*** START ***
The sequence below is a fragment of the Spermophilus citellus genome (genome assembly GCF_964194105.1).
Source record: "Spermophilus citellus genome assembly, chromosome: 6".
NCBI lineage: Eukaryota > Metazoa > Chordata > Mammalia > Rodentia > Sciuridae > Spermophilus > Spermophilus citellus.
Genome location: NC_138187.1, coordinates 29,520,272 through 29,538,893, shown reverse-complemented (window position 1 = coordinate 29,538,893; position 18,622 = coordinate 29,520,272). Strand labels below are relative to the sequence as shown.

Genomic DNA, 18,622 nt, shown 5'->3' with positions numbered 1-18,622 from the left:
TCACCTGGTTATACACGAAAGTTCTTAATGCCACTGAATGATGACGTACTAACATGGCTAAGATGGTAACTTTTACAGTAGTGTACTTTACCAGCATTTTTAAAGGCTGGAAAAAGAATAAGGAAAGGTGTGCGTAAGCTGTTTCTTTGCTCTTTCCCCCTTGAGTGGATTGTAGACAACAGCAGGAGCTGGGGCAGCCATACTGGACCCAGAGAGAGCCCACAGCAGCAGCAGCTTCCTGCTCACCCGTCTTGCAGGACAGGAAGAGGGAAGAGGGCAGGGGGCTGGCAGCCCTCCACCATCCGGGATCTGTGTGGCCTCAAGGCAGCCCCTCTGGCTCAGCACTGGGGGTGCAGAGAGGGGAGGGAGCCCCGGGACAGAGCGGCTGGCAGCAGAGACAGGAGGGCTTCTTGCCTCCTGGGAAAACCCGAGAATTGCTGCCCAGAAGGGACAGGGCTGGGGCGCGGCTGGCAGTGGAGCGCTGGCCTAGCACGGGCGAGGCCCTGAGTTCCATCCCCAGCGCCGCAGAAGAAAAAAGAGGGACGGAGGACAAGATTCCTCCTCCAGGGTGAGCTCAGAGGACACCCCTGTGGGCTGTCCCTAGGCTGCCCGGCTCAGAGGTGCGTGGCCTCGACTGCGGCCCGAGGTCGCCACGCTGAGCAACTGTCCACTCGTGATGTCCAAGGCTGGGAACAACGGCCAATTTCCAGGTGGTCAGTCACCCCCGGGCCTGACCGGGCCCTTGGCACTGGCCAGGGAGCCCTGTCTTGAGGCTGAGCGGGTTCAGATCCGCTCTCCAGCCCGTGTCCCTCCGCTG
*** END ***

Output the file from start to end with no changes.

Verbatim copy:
The sequence below is a fragment of the Spermophilus citellus genome (genome assembly GCF_964194105.1).
Source record: "Spermophilus citellus genome assembly, chromosome: 6".
NCBI lineage: Eukaryota > Metazoa > Chordata > Mammalia > Rodentia > Sciuridae > Spermophilus > Spermophilus citellus.
Genome location: NC_138187.1, coordinates 29,520,272 through 29,538,893, shown reverse-complemented (window position 1 = coordinate 29,538,893; position 18,622 = coordinate 29,520,272). Strand labels below are relative to the sequence as shown.

Genomic DNA, 18,622 nt, shown 5'->3' with positions numbered 1-18,622 from the left:
TCACCTGGTTATACACGAAAGTTCTTAATGCCACTGAATGATGACGTACTAACATGGCTAAGATGGTAACTTTTACAGTAGTGTACTTTACCAGCATTTTTAAAGGCTGGAAAAAGAATAAGGAAAGGTGTGCGTAAGCTGTTTCTTTGCTCTTTCCCCCTTGAGTGGATTGTAGACAACAGCAGGAGCTGGGGCAGCCATACTGGACCCAGAGAGAGCCCACAGCAGCAGCAGCTTCCTGCTCACCCGTCTTGCAGGACAGGAAGAGGGAAGAGGGCAGGGGGCTGGCAGCCCTCCACCATCCGGGATCTGTGTGGCCTCAAGGCAGCCCCTCTGGCTCAGCACTGGGGGTGCAGAGAGGGGAGGGAGCCCCGGGACAGAGCGGCTGGCAGCAGAGACAGGAGGGCTTCTTGCCTCCTGGGAAAACCCGAGAATTGCTGCCCAGAAGGGACAGGGCTGGGGCGCGGCTGGCAGTGGAGCGCTGGCCTAGCACGGGCGAGGCCCTGAGTTCCATCCCCAGCGCCGCAGAAGAAAAAAGAGGGACGGAGGACAAGATTCCTCCTCCAGGGTGAGCTCAGAGGACACCCCTGTGGGCTGTCCCTAGGCTGCCCGGCTCAGAGGTGCGTGGCCTCGACTGCGGCCCGAGGTCGCCACGCTGAGCAACTGTCCACTCGTGATGTCCAAGGCTGGGAACAACGGCCAATTTCCAGGTGGTCAGTCACCCCCGGGCCTGACCGGGCCCTTGGCACTGGCCAGGGAGCCCTGTCTTGAGGCTGAGCGGGTTCAGATCCGCTCTCCAGCCCGTGTCCCTCCGCTG